For me the focus on learning lessons from the Holocaust seems an abstract idea. Of course it is possible for us to draw parallels with the past and contemporary issue but if this is our only objective then we can be doing the study of history a disservice.

Therefore what I aim to do is to understand the Holocaust as an historical event. Giving my students an insight into the development of an historical situation and its impact. In the case of teaching the Holocaust I therefore aim to give my students an insight into how and why the Holocaust developed and what impact this had on the lives of Jews.

How do I hope to achieve these aims?

As well as thinking carefully about our motives in teaching topics I strongly believe in the use of second-order concepts. The use of second-order concepts has become widespread and I hope that an explanation for their need is not required here. What I do wish to outline here is my choice of change and continuity as the second-order concept through which I will organise students thinking.

Change and continuity goes to the heart of what I want to achieve in my teaching of the Holocaust. Through a focus on changes and continuities to Jewish life over the Holocaust I hope that my students will be able to gain an insight into the changing nature of the Holocaust and the diversity of experiences.

Keeping diversity in mind I feel it is essential to emphasise that the Holocaust was a personal event, experienced by individuals. An event which stands out powerfully in my own educational experiences was a talk by a Holocaust survivor. From this very personal account I became hugely engaged and was able to see how his experiences developed and impacted his life. Thus, I intend to use personal accounts from Holocaust survivors to investigate how individuals’ lives were affected. A particularly useful resource for gathering personal accounts, which I will be using in designing these lessons, is a book edited by Lyn Smith, Forgotten Voices of the Holocaust.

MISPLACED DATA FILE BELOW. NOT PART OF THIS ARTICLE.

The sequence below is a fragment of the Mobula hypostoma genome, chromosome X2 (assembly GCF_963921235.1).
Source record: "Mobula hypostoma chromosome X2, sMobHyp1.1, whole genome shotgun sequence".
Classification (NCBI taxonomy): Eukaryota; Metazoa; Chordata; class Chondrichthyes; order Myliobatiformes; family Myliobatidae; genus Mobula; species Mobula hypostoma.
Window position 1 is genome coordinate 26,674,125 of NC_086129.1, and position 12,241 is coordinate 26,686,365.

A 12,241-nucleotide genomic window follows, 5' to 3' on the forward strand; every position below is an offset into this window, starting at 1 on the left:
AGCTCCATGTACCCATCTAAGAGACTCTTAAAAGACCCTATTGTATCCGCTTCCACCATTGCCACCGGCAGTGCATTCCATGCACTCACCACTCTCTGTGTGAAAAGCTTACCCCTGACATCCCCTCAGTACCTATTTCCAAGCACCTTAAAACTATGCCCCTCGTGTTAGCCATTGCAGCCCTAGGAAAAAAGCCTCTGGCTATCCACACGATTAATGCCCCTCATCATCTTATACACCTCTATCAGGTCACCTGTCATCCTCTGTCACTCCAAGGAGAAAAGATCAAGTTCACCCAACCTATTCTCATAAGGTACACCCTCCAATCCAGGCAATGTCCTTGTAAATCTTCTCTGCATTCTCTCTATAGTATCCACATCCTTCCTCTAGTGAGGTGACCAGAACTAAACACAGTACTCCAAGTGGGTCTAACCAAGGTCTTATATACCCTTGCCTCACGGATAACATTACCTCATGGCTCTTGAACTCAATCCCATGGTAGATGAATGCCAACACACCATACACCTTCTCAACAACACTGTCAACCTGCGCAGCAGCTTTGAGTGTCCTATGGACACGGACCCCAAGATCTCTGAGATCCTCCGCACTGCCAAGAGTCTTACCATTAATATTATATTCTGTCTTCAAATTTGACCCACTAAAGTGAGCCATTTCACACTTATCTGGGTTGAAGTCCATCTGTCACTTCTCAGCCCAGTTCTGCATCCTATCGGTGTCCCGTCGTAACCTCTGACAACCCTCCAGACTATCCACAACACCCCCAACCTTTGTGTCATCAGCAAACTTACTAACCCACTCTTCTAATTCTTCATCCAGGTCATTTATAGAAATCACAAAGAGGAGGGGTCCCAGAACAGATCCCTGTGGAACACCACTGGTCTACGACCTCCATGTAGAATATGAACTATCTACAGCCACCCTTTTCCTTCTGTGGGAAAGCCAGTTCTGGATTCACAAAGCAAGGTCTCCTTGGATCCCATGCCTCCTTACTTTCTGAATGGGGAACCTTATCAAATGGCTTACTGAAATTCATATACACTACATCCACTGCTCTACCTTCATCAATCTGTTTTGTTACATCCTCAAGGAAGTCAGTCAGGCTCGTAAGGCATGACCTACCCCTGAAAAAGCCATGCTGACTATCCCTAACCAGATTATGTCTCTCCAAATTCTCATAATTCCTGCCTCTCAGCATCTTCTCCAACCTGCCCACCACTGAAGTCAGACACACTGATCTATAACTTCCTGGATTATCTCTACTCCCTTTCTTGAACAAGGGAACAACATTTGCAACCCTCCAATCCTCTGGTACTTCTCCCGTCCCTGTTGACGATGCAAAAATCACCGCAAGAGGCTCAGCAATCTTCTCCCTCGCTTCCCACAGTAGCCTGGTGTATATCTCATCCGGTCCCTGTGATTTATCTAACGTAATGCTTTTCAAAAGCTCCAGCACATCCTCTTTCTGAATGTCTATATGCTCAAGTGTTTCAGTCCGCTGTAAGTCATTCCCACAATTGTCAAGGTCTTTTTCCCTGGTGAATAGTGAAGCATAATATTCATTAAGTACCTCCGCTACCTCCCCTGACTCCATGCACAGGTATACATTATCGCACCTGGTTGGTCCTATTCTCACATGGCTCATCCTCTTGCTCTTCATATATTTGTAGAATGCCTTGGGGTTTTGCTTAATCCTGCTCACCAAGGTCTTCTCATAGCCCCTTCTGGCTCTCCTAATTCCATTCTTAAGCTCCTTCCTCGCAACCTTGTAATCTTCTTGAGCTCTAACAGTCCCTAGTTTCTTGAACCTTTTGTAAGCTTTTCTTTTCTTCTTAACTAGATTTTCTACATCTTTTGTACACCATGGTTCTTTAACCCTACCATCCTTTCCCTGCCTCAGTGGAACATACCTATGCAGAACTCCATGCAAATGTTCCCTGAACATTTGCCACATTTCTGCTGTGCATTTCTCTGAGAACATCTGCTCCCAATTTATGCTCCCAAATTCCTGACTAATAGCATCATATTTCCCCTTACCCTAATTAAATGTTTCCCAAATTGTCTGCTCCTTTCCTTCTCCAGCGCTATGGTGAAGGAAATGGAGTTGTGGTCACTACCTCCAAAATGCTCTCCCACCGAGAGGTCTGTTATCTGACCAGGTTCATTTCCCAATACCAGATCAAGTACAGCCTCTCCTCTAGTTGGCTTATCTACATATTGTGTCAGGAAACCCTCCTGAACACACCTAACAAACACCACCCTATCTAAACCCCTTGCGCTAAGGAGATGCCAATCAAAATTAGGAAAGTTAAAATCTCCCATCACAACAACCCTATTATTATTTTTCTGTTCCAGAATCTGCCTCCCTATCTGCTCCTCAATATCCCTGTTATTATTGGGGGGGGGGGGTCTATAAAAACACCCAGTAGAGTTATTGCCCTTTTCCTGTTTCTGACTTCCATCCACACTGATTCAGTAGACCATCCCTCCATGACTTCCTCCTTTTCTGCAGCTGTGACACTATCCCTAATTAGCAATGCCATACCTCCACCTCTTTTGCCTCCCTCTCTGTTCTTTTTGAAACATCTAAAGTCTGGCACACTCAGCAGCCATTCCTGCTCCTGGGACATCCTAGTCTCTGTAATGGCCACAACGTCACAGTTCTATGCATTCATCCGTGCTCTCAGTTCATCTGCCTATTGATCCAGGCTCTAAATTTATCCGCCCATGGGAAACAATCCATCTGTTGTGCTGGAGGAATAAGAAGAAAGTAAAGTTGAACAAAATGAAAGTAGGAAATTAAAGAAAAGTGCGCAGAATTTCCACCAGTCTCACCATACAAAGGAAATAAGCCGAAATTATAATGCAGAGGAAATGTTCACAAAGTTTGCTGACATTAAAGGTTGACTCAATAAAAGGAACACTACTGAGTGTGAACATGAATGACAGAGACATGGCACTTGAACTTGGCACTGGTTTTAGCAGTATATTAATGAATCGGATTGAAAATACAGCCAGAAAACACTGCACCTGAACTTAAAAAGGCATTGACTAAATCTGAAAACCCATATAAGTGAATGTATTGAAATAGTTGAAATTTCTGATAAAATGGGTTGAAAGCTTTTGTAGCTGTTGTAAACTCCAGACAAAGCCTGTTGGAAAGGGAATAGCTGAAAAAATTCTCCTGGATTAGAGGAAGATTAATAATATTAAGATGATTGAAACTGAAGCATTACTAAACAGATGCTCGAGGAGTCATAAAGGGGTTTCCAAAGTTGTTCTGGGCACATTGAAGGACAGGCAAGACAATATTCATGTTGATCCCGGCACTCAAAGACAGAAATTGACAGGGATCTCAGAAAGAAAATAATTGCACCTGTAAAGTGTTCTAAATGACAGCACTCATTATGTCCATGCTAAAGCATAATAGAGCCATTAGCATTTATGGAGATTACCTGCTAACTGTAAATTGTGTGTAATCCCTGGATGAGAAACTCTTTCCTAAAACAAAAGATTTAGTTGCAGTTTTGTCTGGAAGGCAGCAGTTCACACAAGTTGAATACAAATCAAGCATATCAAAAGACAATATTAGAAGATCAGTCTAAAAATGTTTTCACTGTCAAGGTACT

However, I also want to provide students with a clear narrative to build their understanding around. For this I will be using Schindler’s List. As history teachers I feel we have become very good at using films for teaching about the past. But there is often a danger that films can become a secondary source like a text book which students learn from without any interpretation. Instead what I want to do here is to study the film critically through comparison with primary accounts.

In order to ensure that this narrative and these personal accounts are given the relevance they deserve I also intend to place these events in their wider historical context. Looking specifically at the events of the war as it develops and different cases to understand what motivated individual’s actions, such as Jewish resistance and the case of Battalion 101.

Next steps…

Here I hope that I have given you an insight into my rational for the teaching of the Holocaust. My next step is to plan a series of lessons to achieve the aims I have set out here, which will form the basis for a coming post. I look forward to hearing any thoughts and insights that anyone can offer.

Hello world!

Welcome to Historioblography.

This is a website about history and history teaching, written by me Mr. Worker.

The idea behind this site has developed from the work I am currently undertaking as part of my MA in Education at The University of Nottingham. This work has endeavoured to build on academic research and on my own knowledge as a history teacher. Through this I am attempting to develop a model for the use of technology in history teaching.

Therefore with this aim in mind I hope to engage with the wider teaching community, sharing my ideas and reflecting on others’, as well as offering a platform for me to model historical methods for my students.

I hope that in reading my posts others can discover the value I have found in reading work developed by other historian writing. Thank you!